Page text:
Struggling, fighting, striving and working harder than needed to overcome obstacles is a natural state for most of us. Like it’s the way life (and surf swimming) is supposed to be. I wish I’d known about the surf rip survival strategy and the Law of Least Effort (Law 4 in The Seven Spiritual Laws of Success) back in 2003. That whole year was a struggle to (1) overcome crushing grief at the loss of loved ones, (2) not cry or throw a punch at the bean-counter administrator when he told us (and a room full of creditors) that we were ‘clearly incapable of running a profitable business’, (3) keep calm and not spook the staff or the children.
After many months of struggle the punches kept on coming. Wine became one of the five major food groups for the adults in our family. Quite a few valued staff members headed for the exits. We lost more than one paying client. American Express issued several letters of demand. Full on panic set in. Like flies trapped in a bottle we buzzed around in a terror-fuelled adrenaline rush trying anything we could think of to reverse our fortunes, sometimes several things at once. We even found a buyer for our business who, sensing our desperation, attempted to winkle our clients away from us so the entity they had agreed to buy would be worthless when the time came to pay up. Charming.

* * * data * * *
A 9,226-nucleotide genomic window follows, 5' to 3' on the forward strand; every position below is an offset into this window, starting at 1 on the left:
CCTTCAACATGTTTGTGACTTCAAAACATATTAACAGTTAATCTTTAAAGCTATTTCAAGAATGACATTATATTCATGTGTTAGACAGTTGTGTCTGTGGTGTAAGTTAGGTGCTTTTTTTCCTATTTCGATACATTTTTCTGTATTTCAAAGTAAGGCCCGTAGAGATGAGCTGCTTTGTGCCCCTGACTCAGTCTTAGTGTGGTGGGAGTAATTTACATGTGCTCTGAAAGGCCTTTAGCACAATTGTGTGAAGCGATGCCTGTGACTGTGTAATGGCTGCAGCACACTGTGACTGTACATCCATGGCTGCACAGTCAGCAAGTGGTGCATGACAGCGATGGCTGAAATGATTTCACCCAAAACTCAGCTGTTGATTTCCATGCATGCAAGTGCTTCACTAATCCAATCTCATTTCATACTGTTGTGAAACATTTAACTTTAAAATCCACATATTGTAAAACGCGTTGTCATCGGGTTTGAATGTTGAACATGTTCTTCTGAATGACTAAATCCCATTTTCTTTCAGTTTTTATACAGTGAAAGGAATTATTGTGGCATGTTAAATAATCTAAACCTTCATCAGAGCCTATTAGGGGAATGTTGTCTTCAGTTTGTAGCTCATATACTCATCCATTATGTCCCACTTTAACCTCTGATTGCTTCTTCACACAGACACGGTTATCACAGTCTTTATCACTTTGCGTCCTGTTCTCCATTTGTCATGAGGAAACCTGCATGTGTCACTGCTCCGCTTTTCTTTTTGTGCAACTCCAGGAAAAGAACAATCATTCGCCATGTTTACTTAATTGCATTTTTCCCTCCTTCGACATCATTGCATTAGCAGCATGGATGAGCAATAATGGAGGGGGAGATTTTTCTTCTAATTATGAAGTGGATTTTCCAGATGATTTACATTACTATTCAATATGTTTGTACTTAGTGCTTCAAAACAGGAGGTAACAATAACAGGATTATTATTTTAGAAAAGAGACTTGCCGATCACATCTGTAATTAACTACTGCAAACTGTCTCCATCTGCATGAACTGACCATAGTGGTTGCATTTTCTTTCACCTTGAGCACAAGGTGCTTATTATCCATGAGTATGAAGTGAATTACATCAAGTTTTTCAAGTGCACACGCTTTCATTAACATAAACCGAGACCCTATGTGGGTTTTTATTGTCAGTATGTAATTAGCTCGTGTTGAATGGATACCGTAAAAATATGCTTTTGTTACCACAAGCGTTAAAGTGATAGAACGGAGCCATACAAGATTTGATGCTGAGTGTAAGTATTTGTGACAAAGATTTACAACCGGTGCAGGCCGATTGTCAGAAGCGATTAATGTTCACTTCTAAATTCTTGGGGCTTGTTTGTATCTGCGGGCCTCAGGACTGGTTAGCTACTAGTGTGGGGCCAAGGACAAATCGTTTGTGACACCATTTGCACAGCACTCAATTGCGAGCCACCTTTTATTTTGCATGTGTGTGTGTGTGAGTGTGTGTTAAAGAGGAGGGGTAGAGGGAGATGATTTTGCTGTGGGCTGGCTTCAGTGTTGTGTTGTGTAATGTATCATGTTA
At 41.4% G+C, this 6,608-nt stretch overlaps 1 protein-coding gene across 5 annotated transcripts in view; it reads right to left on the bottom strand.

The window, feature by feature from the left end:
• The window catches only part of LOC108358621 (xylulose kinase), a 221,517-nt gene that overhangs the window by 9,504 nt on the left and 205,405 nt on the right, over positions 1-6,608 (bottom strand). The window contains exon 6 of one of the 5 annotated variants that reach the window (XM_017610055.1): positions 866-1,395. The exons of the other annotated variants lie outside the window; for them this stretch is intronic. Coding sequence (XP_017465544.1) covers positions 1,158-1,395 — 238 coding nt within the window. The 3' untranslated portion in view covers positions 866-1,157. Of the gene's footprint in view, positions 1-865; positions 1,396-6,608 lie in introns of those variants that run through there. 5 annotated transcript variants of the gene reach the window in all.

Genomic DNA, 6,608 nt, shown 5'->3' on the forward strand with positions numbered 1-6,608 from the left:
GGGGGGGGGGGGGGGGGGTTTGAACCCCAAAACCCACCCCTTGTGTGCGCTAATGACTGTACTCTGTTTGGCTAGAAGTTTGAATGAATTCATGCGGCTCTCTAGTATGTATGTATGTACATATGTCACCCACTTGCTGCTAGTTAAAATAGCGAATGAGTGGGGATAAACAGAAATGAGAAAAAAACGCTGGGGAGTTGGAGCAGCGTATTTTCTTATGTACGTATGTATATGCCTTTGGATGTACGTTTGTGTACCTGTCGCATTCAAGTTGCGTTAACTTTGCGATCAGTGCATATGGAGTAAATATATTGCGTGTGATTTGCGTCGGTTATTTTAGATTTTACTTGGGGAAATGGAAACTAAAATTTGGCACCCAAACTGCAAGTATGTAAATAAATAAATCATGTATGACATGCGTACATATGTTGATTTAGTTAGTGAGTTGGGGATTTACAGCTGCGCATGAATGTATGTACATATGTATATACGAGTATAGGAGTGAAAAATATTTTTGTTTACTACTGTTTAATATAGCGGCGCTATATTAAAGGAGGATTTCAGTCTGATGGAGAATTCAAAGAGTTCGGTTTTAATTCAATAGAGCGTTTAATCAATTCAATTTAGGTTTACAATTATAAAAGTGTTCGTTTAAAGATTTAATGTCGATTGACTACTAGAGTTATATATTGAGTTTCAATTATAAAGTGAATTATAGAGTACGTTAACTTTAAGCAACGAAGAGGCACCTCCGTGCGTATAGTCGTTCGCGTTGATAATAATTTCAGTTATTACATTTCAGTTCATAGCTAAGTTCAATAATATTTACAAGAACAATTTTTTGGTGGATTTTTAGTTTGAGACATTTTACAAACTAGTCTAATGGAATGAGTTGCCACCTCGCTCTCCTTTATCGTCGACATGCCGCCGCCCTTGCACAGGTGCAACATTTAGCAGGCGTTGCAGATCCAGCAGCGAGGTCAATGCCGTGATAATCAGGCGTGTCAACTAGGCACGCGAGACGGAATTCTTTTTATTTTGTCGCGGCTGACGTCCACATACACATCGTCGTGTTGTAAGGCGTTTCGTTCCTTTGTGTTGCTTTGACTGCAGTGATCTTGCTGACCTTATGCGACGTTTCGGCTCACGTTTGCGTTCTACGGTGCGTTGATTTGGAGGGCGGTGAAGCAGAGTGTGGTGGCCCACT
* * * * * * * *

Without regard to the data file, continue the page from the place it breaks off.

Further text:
This was the final straw. Already heart-broken and reeling from the knocks, we finally came to the conclusion that while the fight to get our lives back on track needed to continue, the struggling and panic simply had to stop. It was too exhausting, too soul-destroying. I clearly remember the moment I made the choice to surrender the struggle but by that time I was so beaten up it was more a survival instinct than a conscious decision.